It is a kind of a similar view: my approach claims that some notion of “mind” is fundamental, not the “world.” But there is an important difference: my notion of “mind” is mathematical and information-theoretic. It is not directly related to consciousness or the quality of experience. This is a big difference to many philosophical versions of idealism.

Traditional versions of idealism have always faced a difficulty: how do you account for the outside world? If there is fundamentally only mind, isn’t it a miracle that things look as if there was an external world that evolves according to stringent laws? Where does it come from? How do you explain that there are things that seem to be external to you? The good news here is that you get this for free in my model, you can prove mathematically that things look for us pretty much as if we were embedded in a physical world. There is a fun way to describe what I’m doing. In quantum theory, a popular view is the “many-worlds interpretation”: everything that can possibly happen does actually happen, in a large number of parallel worlds. I agree that there is not “one world”, but I’m proposing the other possibility: a ‘zero-worlds’ theory.

 

One thing that I like personally, but that also puzzles me about idealism, and also about your theory, is that there seems to be the suggestion that ‘mind’ or ‘the observer’ has some sort of agency, that it can really influence the world which it observes, that we somehow cause or mentally construct this ‘zero-world’ you’re talking about. What is your reflection here?

This is a very common misunderstanding, so let me make this very clear: my approach does not at all make any such claims. The ‘zero-world’ is not mentally constructed, and it cannot be modified merely by wishful thinking or one’s personal attitude. In my approach, a notion of “mind” is fundamental, in the sense that a probability law acts on it directly, without mediation by any “external world.” But see: not the mind is in control, but the mathematical probability law.

What’s out there when our brains quit telling us stories?

What’s out there when our brains quit telling us stories?

Reading | Neuroscience

Hans Busstra | 2021-06-18

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In this interview with University of Oregon neuroscientist Prof. Marjorie Woollacott, journalist Hans Busstra explores a critical question: if the reality we think we inhabit is but a story confabulated by the brain’s ‘default mode network,’ what is the world ‘out there,’ and the self ‘in here,’ when the inner storytelling is subdued through meditation?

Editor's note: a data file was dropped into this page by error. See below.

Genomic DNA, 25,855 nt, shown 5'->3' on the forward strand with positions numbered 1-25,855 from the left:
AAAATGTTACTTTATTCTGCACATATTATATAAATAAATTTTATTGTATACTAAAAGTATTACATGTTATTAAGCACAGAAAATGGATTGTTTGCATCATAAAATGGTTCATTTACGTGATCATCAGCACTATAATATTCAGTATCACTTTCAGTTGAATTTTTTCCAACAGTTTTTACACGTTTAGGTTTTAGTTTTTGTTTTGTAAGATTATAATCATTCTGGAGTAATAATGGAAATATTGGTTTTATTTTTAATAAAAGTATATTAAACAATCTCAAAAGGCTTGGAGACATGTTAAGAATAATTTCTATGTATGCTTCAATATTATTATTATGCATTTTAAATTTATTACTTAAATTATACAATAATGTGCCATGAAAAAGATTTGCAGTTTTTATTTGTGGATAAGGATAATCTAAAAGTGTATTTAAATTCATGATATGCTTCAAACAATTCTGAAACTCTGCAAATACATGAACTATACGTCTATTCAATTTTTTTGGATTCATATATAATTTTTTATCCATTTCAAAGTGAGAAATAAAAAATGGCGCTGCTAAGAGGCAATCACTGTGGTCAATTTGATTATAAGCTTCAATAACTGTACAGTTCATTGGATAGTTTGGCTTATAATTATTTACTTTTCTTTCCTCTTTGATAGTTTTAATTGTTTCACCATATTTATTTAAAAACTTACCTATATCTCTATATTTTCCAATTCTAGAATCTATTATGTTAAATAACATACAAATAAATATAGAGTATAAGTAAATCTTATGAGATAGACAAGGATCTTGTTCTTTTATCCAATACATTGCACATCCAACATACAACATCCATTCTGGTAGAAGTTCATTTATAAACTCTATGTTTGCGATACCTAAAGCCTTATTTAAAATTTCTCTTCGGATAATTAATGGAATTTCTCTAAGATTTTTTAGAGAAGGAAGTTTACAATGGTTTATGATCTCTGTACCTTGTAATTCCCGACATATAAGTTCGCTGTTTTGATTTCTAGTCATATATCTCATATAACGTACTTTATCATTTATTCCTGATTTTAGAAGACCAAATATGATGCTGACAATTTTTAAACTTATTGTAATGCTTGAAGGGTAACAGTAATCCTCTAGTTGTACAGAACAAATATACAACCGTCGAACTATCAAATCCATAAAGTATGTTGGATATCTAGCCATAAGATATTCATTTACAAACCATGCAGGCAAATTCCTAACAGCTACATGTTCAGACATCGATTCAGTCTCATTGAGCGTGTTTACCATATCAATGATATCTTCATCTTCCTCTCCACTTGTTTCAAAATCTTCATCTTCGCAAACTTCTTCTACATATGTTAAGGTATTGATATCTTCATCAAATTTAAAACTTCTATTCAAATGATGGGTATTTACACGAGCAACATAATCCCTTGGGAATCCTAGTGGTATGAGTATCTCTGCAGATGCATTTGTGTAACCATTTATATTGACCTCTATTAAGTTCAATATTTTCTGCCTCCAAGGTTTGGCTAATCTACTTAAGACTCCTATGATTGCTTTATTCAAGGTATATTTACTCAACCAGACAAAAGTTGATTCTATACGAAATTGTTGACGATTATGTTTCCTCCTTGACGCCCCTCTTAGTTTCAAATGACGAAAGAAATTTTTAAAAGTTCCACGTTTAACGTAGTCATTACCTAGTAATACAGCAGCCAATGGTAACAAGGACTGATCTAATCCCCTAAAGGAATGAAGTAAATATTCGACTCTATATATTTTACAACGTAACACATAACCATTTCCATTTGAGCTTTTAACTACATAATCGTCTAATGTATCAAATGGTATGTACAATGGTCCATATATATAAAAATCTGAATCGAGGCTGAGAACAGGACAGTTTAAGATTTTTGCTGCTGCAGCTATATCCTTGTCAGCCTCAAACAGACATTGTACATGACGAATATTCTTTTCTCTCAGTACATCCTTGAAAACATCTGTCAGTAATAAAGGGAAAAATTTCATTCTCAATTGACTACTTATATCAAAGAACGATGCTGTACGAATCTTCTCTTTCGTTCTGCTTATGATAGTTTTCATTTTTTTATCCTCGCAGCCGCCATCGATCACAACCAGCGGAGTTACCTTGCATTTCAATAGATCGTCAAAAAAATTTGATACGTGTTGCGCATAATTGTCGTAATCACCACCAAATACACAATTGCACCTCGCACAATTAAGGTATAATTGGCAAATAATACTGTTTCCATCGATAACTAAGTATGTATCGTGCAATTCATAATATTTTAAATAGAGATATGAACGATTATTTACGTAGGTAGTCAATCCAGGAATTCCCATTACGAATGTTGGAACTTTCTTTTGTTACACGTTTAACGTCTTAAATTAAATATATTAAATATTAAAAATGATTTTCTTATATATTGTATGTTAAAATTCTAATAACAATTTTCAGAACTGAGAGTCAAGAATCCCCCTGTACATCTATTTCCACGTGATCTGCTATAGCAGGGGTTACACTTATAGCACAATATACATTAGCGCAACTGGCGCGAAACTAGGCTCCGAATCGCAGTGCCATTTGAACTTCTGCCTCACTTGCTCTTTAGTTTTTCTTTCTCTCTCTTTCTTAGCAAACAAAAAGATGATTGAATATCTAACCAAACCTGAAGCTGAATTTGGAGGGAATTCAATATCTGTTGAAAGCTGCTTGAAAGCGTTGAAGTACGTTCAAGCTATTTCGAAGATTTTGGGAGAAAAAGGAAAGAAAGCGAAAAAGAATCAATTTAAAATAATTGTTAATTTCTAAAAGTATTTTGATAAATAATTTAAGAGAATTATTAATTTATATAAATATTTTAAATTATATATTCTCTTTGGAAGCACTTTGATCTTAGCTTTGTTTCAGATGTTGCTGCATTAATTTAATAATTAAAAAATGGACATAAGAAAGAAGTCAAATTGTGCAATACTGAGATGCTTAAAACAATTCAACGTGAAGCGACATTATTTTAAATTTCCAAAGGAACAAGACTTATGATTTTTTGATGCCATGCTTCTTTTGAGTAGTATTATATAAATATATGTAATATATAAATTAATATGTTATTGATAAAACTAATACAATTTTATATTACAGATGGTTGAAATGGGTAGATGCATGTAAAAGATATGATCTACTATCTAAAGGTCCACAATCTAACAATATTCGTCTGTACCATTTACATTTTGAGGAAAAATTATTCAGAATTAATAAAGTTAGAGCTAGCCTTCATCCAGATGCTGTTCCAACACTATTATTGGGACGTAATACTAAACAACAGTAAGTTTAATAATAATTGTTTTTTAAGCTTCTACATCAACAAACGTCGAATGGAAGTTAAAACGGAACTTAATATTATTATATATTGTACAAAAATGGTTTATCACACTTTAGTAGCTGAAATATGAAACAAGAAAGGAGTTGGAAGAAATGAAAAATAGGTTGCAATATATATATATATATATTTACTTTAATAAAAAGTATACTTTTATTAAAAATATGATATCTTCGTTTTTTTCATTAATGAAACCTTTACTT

Every day our brains boot up narratives about our identity and what life’s all about.

Like breathing, this goes fully automatically and is done by a part of our brain that’s called the ‘default mode network.’ But sometimes the default mode network can go into overdrive and become such a convincing storyteller that its useful fictions cloud our perception of the world around us. What if we could tune the storytelling down once in a while, to broaden our sense of reality?

On questions like these, I interviewed Marjorie Woollacott, PhD, who has been a neuroscience professor at the University of Oregon for more than three decades and a meditator for almost four. In her latest book Infinite Awareness: The Awakening of a Scientific Mind, she explores the nature of consciousness and shares some of the stunning research findings around the power of meditation and altered states of consciousness.

Talking to Marjorie made me realize that we not only engage in storytelling in relation to our own life, we also unavoidably do so in relation to the nature of reality and consciousness. On both these levels it can be an eye-opening exercise to try and quit the storytelling.

 

What do we know scientifically about the effects of meditation on our brains?